Before we get into the meat of the review, we feel it’s necessary to provide a little background. For many years, Microsoft has developed and published the hugely-successful Flight Simulator games, a lineage that stretches as far back as the 90’s.
After the last title, Flight Simulator X (FSX), was published in 2006 Microsoft put the franchise on ice, neither killing it completely nor actively developing more entries. Then, presumably in an effort to revive the popular flying title, Microsoft handed all the development tools and rights over to Dovetail Games last year.
Flight School is Dovetail’s first attempt to show what it can do with the newly acquired assets, and it’s fantastic. (Dovetail released a Steam version of FSX, but that was mainly to make it compatible with current PC and fix some long-standing bugs.)
Flight School Review: Legacy
Any company that acquired the assets to Flight Simulator would have known what huge task lay ahead of them.
Re-making something a popular as FSX would be a massive undertaking, and the community would be unforgiving if it wasn’t up the same standard. Granted FSX came out a good few years ago, but people are still developing mods, new planes and map additions for the original version.
Luckily here Dovetail stays true to the original format, aside from a few small niggles, it is a much better in many aspects. This is a very good thing and not just because Dovetail won’t be lynched by the community’ Flight School is a brilliant tech demo that showcases the developer’s brilliant potential.
We say it is a tech demo as Flight School is a small, very contained experience that the developer says is aimed at people who are new to flight simulation and want to learn the ropes in order to play flight sims competently.
For a start, players only have a choice between two small planes. It is easier to develop if you have limited assets to work with, but it also means that you can focus a lot more attention on the details.
Flight School Review: Graphics
Running everything on Ultra settings, the interior cockpit views are truly amazing, and much better than Microsoft’s past productions.
Every knob, switch and gauge has meticulously been replicated from the cockpits of the real-world planes. Exterior views are equally impressive: rivets are visible, the aircraft glistens in a sunrise and water droplets form on the windshield.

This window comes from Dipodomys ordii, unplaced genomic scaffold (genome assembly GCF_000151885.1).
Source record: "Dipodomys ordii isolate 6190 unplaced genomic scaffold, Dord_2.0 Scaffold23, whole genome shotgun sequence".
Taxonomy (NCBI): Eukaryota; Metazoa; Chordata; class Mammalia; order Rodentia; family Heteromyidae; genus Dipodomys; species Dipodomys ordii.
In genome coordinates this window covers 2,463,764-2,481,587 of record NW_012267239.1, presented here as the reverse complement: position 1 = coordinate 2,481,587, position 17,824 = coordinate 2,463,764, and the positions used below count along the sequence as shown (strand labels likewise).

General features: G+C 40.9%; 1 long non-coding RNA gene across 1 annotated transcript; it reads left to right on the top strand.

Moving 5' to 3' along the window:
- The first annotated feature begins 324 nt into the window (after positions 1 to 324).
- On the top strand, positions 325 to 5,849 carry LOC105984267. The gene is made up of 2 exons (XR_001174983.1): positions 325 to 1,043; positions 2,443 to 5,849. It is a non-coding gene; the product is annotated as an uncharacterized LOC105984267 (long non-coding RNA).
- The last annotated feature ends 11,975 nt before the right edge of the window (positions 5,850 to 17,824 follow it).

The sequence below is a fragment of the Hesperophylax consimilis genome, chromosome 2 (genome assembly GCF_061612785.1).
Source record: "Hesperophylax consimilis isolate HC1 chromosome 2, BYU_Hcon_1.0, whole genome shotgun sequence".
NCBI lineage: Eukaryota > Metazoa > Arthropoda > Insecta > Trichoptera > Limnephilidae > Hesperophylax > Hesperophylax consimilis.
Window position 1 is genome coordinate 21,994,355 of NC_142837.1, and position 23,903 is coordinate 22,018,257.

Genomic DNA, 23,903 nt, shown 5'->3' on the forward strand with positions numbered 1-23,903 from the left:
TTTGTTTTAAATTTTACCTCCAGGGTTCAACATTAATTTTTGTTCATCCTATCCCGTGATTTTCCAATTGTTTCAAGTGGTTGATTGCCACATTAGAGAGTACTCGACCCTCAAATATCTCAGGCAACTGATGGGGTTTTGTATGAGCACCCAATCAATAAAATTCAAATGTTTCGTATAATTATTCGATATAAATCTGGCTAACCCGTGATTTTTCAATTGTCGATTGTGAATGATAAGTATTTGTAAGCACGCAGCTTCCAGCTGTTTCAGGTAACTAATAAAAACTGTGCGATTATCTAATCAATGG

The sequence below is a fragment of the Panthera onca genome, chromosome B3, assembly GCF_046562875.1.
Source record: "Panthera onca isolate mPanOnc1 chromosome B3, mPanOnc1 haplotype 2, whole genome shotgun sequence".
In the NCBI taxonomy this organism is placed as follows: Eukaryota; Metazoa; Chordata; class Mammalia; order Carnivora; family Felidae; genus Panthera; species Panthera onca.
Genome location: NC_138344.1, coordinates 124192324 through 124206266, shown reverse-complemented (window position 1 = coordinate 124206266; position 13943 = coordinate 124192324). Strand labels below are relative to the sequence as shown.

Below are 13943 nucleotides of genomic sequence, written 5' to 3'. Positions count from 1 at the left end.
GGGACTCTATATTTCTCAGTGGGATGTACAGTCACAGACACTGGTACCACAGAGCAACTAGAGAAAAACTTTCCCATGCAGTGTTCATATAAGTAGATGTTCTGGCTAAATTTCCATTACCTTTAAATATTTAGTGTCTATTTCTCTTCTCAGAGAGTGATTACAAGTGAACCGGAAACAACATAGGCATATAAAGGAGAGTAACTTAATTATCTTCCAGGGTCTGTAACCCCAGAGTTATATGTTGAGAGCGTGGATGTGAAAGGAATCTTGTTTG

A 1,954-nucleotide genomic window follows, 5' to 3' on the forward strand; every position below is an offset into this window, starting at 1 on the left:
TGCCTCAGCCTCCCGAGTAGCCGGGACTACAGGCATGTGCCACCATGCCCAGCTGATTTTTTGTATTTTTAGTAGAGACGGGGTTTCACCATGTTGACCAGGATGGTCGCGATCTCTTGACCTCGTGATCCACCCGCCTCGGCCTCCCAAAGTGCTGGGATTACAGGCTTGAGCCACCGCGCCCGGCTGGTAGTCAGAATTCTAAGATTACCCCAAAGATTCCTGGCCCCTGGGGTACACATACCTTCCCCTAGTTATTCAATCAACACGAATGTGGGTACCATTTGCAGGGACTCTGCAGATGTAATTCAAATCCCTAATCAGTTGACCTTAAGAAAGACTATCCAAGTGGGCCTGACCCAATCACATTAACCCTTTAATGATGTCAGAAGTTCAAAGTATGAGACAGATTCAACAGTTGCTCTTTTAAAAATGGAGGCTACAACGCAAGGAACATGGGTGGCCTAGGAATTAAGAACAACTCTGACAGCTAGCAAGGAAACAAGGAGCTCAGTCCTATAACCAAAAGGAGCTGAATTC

The scenery however, is a different matter. Although you fly over real-world locations, it would take a serious amount of power to render (let alone develop) every landmark, highway and suburb across the world.
The community has been releasing high-resolution scenery map packs for almost every corner of the globe for FSX for years. Dovetail hasn’t even scratched the surface yet.
That is, once again, why we are calling it a tech demo: the scenery is generic at best, with landmarks only loosely resembling what they look like in real-life. This isn’t a slight on the game, though; we would rather have (somewhat) low-detailed houses and roads than nothing at all.
We have to add though, that landmarks in major cities are present, like the Eiffel Tower in Paris and the Empire State Building and the Chrysler Building in New York.
Flight School Review: Modes
Within the beautifully crafted menus, you have one of three options: free flight, missions or flight training.
The latter should be self-explanatory: it takes you through all the steps from taxiing and take-off to radio controls and navigation without the trusty GPS. As the lessons progress, the difficulty rise, requiring players to be attentive at all times.
The great thing about completing the training missions, is that you can do a virtual flying exam to demonstrate everything you have learnt. Clock five hours of in-game flying time and you can take the exam. Pass it, and the game will award you with a pilot’s licence.
Luckily for returning players to the franchise, all the keyboard controls are the same, so there shouldn’t be any issues getting off the ground. Some of the minor controls have been changed, but the in-game instructor will brief you on them.
Missions are intended for those who have some flying experience already under their belt, and once again it is pretty self-explanatory. The game will present you with a number of scenarios (just like in FSX) and you have to complete them according to the instructions.
These can range from dropping of cargo, flying across Iceland to Scotland, or performing some intricate manoeuvres.
Free flight is simple: set your own course, fly from wherever you like and land what any airport you wish. If you need a break from lessons or missions and just want to get some solo flying time towards you licence, this is the mode for that.
Flight School Review: Conclusion
If Flight School is the direction that Dovetail Games want to take Flight Simulator, we are definitely not going to complain; we have clocked over 300 hours and 224 landings in FSX.
The details are spot-on: from the menu navigation right through to the aircraft in the air. Physics-wise, the planes also handle the way a real plane would, albeit in a virtual setting.
Besides for the low-detailed scenery, there is very little that we can fault Flight School on. Although, we did have a small issue where the game refused to play in full-screen mode, and it also doesn’t seem to support multiple monitors.
If you ever thought of ditching FSX, Flight School is going to be you next logical move. If you are new to the flying simulator genre, Flight School would be a fantastic place to start.
Now…if Dovetail can flesh Flight School out to the same level as FSX, it would be the perfect flight simulator the community so desperately needs.
- Flight School was reviewed on a PC. Review code supplied by publisher.